Increased mortality has stopped the wolf population growth says USFWS-
Tally shows wolves holding steady in region after Montana, Idaho hunting seasons. By Matthew Brown. AP
The 3 state wolf population growth has stopped. Wyoming’s population, where there was no wolf hunt, grew slightly. Montana’s population dropped slightly. Idaho figures are not in, but said to be comparable to last year. Although the article above attributes the halt to the hunt, it should be noted that wolf population growth had been dropping on its own for several years.
The article says “The number of breeding packs increased slightly, from 95 to 111.” [emphasis added]. This could be because increased mortality, especially with hunting might be expected to result in more pack, but smaller packs. However, the delisting plan requires each state to count its breeding pairs, not breed packs. They are not the same. A breeding pack is a group of wolves with some pups at the end of the year. The definition of a breeding pair is different. It has to be two or more wolves with 2 pups at the end of the year and the individual wolves that produced the pups have to also be alive too at the end of the year.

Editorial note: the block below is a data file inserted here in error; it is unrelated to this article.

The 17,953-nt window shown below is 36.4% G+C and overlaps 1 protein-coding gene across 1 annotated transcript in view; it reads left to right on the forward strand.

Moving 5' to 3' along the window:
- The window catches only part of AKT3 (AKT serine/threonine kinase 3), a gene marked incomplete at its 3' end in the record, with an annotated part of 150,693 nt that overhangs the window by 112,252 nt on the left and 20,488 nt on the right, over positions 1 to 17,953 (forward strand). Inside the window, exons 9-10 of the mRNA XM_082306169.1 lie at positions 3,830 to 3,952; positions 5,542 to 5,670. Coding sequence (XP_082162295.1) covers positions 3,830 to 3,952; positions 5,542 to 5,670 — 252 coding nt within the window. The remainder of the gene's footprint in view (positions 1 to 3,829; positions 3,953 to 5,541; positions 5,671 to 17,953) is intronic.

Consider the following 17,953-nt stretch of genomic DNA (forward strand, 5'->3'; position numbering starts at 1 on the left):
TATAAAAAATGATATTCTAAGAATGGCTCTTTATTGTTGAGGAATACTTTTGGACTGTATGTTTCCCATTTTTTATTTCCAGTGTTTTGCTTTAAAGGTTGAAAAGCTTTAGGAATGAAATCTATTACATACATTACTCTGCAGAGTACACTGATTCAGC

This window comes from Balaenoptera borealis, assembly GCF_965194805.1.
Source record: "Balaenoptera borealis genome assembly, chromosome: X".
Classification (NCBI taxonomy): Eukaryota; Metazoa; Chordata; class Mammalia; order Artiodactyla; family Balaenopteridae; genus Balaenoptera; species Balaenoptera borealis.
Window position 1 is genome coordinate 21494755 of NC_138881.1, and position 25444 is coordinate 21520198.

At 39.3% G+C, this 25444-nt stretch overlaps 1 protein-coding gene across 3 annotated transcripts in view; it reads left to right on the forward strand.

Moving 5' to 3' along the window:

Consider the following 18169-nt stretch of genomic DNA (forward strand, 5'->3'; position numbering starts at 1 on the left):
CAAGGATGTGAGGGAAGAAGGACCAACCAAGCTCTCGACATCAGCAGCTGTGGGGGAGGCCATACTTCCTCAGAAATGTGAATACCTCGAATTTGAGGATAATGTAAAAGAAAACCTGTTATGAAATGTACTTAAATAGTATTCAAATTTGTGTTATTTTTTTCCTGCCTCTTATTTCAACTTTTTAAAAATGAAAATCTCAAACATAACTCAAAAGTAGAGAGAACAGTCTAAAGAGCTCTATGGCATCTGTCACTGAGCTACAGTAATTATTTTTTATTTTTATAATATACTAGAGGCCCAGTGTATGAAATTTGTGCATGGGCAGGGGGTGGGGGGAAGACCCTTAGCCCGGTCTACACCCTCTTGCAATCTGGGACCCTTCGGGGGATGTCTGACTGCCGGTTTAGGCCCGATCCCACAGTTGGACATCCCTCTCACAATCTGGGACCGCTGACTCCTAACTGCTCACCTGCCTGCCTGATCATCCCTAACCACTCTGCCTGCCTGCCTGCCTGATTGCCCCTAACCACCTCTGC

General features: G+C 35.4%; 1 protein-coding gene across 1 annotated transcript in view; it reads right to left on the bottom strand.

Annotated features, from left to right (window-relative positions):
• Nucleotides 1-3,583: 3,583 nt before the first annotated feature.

Here is an opposing view from the NRDC. Big Problem: Wolf Population Declining [see note] in Northern Rockies. By Matt Skoglund. Opposing Views. Note that this headline is wrong because NRDC doesn’t say in the article that the wolf population is declining. Skoglund had originally entitled it “The Northern Rockies Wolf Population Has Stopped Growing.” It was changed when Opposing Views picked it up.